It is one of the features of the modern game of football that victory, apparently assured after infinite effort, may be converted into utter defeat by a single play. To say that this was the case last Saturday is no discredit to Brown, for a football game is decided by the score and not by the efforts of critics who analyze afterward. Nothing can dim the lustre of a victory gained in a stern chase and gained for the second year in succession.
But Harvard in looking forward to its objective next Saturday has no reason to be utterly discouraged--less reason, as far as the respective Brown games are concerned, than last year. On Saturday Harvard showed, as it has shown all season, great potential power; it failed because it did not use this power at crucial moments to best advantage.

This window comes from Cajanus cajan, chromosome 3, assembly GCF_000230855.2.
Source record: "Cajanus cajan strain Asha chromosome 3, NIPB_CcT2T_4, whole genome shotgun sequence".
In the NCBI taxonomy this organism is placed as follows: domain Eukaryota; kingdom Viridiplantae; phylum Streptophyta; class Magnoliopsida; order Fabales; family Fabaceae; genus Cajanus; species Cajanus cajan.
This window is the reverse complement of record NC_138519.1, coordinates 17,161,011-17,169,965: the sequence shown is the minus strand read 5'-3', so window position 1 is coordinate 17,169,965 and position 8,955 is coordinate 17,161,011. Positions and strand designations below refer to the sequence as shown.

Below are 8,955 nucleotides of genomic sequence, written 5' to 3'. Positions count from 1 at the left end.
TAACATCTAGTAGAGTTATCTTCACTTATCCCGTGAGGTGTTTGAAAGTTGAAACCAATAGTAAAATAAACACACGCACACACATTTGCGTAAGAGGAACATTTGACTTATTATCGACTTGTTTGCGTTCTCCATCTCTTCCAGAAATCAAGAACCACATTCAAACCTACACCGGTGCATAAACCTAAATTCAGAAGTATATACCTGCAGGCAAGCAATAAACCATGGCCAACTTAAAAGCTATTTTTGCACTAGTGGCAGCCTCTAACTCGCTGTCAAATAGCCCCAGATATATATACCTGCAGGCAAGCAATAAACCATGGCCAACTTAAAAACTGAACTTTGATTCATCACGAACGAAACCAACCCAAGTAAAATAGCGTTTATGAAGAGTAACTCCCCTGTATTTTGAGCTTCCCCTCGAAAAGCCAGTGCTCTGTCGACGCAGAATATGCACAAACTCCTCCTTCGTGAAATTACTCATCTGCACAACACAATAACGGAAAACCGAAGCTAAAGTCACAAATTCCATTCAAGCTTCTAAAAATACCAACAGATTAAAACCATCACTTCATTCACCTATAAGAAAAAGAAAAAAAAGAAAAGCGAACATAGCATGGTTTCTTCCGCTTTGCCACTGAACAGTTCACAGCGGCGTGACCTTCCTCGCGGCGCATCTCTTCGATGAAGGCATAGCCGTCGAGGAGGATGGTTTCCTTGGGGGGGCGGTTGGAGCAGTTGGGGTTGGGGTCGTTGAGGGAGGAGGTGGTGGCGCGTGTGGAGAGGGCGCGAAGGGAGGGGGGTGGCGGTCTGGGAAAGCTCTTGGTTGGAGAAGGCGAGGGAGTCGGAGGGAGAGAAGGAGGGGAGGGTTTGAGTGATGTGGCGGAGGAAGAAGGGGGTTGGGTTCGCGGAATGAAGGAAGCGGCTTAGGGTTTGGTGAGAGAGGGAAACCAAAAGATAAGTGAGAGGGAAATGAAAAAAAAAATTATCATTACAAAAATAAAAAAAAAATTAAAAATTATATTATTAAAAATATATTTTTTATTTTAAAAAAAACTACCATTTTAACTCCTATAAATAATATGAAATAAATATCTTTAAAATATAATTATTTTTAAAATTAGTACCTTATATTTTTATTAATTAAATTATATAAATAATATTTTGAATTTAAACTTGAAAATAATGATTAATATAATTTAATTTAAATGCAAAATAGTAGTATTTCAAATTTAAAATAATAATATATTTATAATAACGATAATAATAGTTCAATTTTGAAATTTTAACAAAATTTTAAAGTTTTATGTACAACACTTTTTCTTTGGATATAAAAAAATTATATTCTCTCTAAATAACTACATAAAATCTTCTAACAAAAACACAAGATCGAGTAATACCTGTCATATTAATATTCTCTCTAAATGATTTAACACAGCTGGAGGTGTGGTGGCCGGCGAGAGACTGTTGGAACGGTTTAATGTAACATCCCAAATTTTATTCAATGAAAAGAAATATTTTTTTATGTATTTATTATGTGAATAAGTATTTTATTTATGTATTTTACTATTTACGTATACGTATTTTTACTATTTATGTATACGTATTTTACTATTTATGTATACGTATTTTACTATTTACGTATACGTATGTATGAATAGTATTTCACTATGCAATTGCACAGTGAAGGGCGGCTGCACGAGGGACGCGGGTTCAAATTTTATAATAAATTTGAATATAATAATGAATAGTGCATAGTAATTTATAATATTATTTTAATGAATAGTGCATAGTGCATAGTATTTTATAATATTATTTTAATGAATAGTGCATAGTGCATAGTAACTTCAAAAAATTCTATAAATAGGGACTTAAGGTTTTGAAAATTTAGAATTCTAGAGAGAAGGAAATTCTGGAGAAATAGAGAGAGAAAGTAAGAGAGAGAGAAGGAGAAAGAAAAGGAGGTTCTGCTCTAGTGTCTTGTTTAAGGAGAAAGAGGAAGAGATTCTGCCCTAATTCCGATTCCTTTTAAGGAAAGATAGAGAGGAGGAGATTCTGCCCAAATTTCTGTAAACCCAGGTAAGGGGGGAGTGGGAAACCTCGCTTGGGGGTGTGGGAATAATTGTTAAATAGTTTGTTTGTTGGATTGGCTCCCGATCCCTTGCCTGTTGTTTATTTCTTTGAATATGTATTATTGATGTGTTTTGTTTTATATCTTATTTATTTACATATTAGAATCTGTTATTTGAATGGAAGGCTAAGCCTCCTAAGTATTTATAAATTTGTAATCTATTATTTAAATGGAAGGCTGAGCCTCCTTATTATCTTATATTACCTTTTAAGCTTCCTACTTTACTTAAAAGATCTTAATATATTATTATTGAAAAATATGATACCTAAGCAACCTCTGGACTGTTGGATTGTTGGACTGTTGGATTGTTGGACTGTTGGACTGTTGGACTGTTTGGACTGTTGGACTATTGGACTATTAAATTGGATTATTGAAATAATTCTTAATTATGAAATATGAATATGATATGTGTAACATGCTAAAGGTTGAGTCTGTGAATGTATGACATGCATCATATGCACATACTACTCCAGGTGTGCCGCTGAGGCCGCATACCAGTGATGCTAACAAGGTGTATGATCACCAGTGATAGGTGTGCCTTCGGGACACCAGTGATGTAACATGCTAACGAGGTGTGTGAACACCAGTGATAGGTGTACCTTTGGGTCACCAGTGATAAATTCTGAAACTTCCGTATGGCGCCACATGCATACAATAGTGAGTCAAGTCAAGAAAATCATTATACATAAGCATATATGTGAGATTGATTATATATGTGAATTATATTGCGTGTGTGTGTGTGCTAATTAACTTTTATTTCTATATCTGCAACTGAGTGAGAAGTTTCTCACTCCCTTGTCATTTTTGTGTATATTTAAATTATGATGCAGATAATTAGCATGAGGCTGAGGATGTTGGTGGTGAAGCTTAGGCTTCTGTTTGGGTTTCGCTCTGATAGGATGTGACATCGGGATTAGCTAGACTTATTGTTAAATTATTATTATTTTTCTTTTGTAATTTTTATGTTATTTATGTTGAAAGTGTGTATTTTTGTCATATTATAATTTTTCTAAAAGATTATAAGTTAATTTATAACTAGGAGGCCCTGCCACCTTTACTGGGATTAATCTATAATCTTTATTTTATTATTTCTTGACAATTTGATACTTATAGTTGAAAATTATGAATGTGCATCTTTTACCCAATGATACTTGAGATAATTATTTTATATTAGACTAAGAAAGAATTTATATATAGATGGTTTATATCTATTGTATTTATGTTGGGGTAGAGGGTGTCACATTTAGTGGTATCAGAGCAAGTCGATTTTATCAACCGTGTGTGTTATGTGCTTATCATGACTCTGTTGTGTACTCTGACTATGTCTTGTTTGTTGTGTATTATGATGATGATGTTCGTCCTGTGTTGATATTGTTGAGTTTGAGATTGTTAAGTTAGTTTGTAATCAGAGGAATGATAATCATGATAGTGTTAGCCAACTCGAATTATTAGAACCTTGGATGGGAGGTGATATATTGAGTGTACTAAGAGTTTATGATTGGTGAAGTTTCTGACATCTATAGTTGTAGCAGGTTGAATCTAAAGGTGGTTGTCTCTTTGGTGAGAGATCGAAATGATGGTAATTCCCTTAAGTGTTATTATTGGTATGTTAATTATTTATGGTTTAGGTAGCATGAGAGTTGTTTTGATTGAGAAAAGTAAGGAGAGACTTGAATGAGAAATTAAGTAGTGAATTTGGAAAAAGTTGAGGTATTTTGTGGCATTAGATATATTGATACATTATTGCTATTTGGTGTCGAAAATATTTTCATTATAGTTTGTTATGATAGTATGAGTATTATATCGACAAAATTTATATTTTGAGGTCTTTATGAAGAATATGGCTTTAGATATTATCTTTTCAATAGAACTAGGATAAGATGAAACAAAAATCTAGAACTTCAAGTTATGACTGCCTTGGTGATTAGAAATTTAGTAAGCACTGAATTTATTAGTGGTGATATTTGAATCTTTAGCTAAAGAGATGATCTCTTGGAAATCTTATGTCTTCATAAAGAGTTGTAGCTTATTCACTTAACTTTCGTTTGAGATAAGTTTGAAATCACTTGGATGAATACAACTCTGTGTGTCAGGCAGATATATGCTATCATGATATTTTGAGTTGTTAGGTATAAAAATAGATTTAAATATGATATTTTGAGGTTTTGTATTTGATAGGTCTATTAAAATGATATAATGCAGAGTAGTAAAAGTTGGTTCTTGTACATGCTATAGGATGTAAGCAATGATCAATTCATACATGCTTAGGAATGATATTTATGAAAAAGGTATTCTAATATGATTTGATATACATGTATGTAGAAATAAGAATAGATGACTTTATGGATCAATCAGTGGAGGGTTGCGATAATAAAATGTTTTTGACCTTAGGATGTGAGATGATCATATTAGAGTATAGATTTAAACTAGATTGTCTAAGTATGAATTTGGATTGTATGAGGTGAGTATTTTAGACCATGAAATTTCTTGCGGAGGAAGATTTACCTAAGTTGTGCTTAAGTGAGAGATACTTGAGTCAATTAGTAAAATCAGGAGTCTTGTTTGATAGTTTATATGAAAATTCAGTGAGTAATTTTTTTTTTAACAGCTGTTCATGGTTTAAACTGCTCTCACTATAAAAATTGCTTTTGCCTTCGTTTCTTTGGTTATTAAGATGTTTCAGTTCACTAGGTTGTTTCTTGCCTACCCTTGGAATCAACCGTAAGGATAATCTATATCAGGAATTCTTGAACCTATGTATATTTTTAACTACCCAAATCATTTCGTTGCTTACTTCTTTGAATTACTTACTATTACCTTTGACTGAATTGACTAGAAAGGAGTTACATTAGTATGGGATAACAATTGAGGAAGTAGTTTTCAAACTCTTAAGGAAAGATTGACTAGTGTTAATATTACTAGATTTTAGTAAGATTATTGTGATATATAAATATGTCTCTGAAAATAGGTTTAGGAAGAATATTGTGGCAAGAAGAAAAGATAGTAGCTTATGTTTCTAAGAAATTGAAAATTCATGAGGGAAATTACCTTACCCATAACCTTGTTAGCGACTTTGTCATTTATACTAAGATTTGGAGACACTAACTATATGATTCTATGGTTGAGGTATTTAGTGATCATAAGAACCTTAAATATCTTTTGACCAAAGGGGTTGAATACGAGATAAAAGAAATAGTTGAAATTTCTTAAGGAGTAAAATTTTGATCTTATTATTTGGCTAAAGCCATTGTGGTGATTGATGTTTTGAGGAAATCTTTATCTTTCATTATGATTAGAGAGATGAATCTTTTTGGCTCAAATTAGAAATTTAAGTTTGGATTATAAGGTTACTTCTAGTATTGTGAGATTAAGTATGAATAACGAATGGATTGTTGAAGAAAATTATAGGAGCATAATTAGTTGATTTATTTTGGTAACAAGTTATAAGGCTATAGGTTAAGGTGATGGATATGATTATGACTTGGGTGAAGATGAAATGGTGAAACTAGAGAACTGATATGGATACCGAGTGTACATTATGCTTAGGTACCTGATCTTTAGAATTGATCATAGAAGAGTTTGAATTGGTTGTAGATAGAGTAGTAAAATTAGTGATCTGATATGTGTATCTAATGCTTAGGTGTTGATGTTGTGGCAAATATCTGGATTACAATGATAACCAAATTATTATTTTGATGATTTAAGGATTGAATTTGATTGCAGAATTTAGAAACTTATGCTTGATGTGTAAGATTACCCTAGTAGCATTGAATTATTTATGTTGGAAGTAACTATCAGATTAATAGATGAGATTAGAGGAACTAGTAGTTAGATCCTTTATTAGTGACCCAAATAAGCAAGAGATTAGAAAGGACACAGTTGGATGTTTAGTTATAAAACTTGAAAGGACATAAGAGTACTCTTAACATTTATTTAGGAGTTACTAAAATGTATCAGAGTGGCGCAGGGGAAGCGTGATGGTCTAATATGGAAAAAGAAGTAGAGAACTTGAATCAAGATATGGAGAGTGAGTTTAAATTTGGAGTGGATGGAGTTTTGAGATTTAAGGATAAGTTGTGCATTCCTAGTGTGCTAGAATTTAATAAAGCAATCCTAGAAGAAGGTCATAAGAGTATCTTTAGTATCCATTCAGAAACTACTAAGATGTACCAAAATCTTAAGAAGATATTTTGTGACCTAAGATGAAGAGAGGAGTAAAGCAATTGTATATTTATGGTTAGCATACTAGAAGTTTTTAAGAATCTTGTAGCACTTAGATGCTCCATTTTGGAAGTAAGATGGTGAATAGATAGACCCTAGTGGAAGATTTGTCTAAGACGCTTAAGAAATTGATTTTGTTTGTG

Five days from today will be waged the annual battle between the Bulldog and the under-dog. Yale comes to Cambridge heralded as one of the greatest teams of the decade, determined to wipe out four successive defeats. But the situation is not new. Great teams have come to the Stadium or the Bowl before and have bowed in defeat before the under-dog.
Harvard has had a potentially powerful team all year, a team which has showed occasional flashes of brilliancy and which demonstrated its fighting qualities at Princeton. Potentially, to repeat, it is one of the best Harvard teams of years. On Saturday it will have a chance to prove that it can translate latent power into reality.